Somatic cell hybrids for high-density mapping of chromosome 2 breakpoints in radiation-induced myeloid leukemia cell lines from inbred mice

Simonetta Pazzaglia, Lorraine Pariset, Simonetta Rebessi, Anna Saran, Mario Coppola, Vincenzo Covelli, John Moody, Simon Bouffler, Roger Cox, Andy Silver

Research output: Contribution to journalArticle

10 Citations (Scopus)

Abstract

Chromosome 2 (chr 2) deletions are recurrent abnormalities in acute myeloid leukemia (AML) induced by ionizing radiation in the mouse. The localization of deletion sites has proven extremely useful in providing information on the molecular mechanisms of leukemogenesis. The models available for the study of AML are mostly represented by inbred mouse strains, in which the molecular resolution of breakpoints is problematic. In this study, we have examined five leukemic cell lines exhibiting hemizygous chr 2 loss, derived from CBA, C3H, or (C57BL x CBA/H) F1 mice in which AML had been induced by a whole-body dose of radiation. By application of a somatic cell hybridization technique, we have generated interspecific cell hybrids retaining the deleted murine chr 2 homologue. This strategy permitted a very detailed genetic analysis allowing the utilization of any genetic marker on chr 2 without a requirement for polymorphism. Somatic cell hybrid clones were subjected to a high-density polymerase chain reaction-based microsatellite screening using 62-106 informative markers for each cell line. Detailed maps accurately defining chr 2 breakpoints were obtained. The identification of critical breakpoint markers allowed the construction of partial yeast artificial chromosome contigs across chr 2 breakpoints. These maps represent an essential resource for cloning of the breakpoint regions.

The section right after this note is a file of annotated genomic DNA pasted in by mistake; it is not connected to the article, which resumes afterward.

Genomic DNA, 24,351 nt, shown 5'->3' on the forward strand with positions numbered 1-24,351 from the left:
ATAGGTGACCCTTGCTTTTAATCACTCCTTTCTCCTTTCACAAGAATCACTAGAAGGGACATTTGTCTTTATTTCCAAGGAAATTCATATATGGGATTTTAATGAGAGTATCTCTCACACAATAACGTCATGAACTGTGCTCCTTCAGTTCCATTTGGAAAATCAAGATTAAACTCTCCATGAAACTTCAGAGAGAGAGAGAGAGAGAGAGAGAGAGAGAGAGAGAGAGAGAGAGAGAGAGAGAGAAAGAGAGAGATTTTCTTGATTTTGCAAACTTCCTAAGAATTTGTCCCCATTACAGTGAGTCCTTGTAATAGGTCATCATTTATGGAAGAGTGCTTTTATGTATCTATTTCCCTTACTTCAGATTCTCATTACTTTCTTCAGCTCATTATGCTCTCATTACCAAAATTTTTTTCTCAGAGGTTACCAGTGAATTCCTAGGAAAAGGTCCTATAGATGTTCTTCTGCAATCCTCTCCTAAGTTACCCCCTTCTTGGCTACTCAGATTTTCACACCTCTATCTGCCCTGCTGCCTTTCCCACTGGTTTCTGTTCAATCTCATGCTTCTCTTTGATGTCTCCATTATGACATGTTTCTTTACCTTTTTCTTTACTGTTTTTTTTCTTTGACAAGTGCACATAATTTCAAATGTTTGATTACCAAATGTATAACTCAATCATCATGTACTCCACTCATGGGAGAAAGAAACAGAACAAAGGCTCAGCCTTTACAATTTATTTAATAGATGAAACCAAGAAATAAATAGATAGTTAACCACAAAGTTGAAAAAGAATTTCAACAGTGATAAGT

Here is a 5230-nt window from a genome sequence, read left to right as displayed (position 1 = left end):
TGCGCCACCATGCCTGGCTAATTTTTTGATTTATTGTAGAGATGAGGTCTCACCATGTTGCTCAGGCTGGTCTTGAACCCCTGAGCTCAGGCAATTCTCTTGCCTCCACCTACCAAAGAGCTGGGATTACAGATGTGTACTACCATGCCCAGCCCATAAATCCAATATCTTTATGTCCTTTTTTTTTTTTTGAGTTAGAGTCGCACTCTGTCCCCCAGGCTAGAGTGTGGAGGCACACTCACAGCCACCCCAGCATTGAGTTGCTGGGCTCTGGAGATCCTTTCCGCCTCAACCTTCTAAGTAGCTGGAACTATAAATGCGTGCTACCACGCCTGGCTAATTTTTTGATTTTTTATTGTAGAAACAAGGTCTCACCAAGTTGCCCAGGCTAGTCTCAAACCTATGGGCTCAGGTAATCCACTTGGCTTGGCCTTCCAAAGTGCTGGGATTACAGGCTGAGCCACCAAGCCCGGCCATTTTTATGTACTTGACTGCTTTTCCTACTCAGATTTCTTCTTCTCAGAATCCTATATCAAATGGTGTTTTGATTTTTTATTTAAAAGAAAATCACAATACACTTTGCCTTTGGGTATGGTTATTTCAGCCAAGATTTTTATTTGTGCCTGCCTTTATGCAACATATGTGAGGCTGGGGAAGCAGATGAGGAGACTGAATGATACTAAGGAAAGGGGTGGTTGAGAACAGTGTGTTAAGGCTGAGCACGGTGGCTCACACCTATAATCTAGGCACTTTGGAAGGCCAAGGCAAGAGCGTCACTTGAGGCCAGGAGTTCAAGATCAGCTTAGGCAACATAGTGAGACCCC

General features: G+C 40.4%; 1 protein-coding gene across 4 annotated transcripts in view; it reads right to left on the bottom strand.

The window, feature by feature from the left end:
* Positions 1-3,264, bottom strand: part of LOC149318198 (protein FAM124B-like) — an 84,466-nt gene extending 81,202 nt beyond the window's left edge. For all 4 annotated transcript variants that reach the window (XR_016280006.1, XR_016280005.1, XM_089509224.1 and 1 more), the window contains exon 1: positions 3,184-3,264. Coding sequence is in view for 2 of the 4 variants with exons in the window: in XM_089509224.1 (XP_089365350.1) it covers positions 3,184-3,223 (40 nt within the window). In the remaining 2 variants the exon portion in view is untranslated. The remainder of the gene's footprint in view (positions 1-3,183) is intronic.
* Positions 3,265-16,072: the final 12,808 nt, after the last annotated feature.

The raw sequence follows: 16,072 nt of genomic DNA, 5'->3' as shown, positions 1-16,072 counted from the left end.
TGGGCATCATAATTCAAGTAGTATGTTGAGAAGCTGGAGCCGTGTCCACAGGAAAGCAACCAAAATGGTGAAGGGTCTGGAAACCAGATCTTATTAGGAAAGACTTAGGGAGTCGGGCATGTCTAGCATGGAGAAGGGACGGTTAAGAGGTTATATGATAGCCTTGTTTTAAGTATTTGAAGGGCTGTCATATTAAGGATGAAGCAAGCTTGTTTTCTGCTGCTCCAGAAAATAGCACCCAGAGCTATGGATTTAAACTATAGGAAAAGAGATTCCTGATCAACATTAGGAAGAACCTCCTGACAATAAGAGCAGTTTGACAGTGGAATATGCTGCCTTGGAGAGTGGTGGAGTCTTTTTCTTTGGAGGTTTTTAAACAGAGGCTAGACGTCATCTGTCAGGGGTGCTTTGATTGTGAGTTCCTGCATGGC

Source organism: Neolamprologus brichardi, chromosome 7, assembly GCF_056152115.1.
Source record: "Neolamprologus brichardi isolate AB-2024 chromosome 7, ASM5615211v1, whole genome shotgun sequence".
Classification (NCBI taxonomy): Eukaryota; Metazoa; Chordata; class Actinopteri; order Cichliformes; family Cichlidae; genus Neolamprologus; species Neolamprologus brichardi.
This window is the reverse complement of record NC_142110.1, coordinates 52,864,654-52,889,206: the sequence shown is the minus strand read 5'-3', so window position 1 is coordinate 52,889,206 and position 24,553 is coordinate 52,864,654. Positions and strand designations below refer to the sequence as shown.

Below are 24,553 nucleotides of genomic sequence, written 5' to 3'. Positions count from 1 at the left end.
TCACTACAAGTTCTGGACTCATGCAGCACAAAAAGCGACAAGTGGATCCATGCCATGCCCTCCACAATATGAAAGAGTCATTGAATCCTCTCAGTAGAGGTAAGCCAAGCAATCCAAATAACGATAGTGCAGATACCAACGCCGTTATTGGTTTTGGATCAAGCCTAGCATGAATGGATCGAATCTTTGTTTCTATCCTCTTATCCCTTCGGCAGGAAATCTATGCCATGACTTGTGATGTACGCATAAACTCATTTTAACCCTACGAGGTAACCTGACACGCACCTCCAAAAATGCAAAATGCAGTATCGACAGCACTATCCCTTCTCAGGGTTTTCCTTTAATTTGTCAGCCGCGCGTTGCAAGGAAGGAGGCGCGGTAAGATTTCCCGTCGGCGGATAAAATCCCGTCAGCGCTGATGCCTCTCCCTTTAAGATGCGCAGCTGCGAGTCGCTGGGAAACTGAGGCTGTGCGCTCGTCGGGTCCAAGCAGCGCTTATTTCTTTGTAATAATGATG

Original languageEnglish
Pages (from-to)219 - 228
Number of pages10
JournalMolecular Carcinogenesis
Volume27
Issue number3
DOIs
Publication statusPublished - 2000
Externally publishedYes

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All Science Journal Classification (ASJC) codes

  • Molecular Biology
  • Cancer Research

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